Making an impassioned plea for humanistic considerations to remain paramount in our societal discussion about education and its continual improvement, University of Southern Maine philosophy professor Jeremiah Conway follows his own advice. He seeds his book, The Alchemy of Teaching (forthcoming in March from Sentient Publications), with stories of classroom encounters between students and ideas that remind us of an important, but oft-neglected, truth about education: It is no good if it merely teaches the young facts and tasks to be accomplished in the workforce. Rather, education must deeply and fully engage both students and teachers in the quest for understanding and connection.
Conway begins and ends with aspects of the Greek myth of Daedalus and Icarus — and the Breugel painting depicting that myth's climactic moment. He inquires thoroughly into what the story might mean (see excerpt in sidebar) Conway gently, calmly, and unrelentingly shreds the data-driven mantras of the modern industrial-style education system.
His heartfelt tales of students young and very old transforming themselves — and their teacher — get to the heart of a distinctly European, even Renaissance tradition of education: that its aim is not to indoctrinate nor to cause memorization, but rather to excite, to enthrall, and, above all, to spark the human potential within each of us.
In constructing his subtle argument — for this is among the least argumentative examples of a persuasive essay — Conway marshals some unexpected forces. Among those making significant, and sympathetic, appearances here are a religious fundamentalist, a smartypants overachiever, a reclusive-silent type, and an elderly woman.
But there is more. A particularly impassioned section takes the interpretation of Nietzsche's nihilism in a direction even philosophy students might be surprised at. While the 19th-century German thinker thought the rise of lamentable decadence was the first step toward its subsequent dissolution, he wrote movingly inThus Spoke Zarathustra of feeling and thinking and sensing and processing deep within the body — "in the blood," as he put it. Conway's professorial but not at all dry explication of this section of the text leads to an account of how a particular class of his engaged with this idea; the deep soulful examinations that discussion entails augur well for Nietzsche's forlorn hopes.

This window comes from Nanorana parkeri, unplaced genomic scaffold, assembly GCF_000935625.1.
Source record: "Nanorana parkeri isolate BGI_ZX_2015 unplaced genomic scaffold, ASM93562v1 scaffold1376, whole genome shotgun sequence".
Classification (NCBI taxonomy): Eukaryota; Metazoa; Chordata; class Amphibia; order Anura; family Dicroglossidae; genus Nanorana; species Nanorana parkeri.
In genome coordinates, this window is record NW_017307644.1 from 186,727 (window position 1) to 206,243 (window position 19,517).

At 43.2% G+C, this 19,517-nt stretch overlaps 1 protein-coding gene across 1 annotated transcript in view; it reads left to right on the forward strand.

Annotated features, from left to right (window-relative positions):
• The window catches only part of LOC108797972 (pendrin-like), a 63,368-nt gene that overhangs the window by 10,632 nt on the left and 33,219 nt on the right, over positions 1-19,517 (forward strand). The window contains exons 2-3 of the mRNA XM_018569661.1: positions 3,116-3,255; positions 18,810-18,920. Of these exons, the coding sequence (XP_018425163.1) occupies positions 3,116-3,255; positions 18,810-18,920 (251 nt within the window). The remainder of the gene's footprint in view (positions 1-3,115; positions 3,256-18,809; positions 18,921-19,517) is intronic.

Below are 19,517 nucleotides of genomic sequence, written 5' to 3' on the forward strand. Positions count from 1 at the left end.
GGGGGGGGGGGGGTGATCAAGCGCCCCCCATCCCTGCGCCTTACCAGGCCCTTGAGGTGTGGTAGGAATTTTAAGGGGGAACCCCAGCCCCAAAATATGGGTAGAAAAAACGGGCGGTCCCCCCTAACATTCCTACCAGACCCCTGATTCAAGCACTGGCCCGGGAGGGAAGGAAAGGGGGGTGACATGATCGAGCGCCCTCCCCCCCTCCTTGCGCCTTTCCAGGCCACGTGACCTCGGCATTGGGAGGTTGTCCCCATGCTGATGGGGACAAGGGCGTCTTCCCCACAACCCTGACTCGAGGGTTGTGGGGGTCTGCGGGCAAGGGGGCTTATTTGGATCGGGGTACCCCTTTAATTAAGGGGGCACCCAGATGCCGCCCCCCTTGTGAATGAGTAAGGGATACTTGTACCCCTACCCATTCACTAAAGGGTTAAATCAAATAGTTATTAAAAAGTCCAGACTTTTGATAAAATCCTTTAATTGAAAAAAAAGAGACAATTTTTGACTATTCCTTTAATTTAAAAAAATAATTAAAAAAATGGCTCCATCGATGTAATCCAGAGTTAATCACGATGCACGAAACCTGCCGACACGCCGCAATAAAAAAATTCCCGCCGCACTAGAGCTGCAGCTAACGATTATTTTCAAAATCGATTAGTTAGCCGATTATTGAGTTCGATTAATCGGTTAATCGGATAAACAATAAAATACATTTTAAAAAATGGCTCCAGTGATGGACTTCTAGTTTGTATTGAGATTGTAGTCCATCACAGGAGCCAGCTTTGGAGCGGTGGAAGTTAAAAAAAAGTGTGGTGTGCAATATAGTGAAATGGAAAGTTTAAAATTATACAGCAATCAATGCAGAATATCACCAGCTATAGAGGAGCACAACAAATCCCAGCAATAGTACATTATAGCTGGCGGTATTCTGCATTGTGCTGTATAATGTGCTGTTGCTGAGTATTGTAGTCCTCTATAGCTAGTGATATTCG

Certainly more a work of thought and exploration than of diagnosis or prescription, The Alchemy of Teaching asks its readers to remember that those ancients who sought to transform base metals into valuable treasure didn't know exactly how it might occur, but retained their sense of wonder and certainty at the potential of the universe to deliver riches beyond measure. We, and all students of any age or era, should be so lucky as to in herit not only the scientific determinism of the alchemists, but also their mystic faith in the ultimate possibility: that all leaden pupils might, with care, attention, and not a little bit of liberty, transform themselves — and, perhaps, their equally lucky teachers — into golden pioneers simultaneously finding and creating new worlds.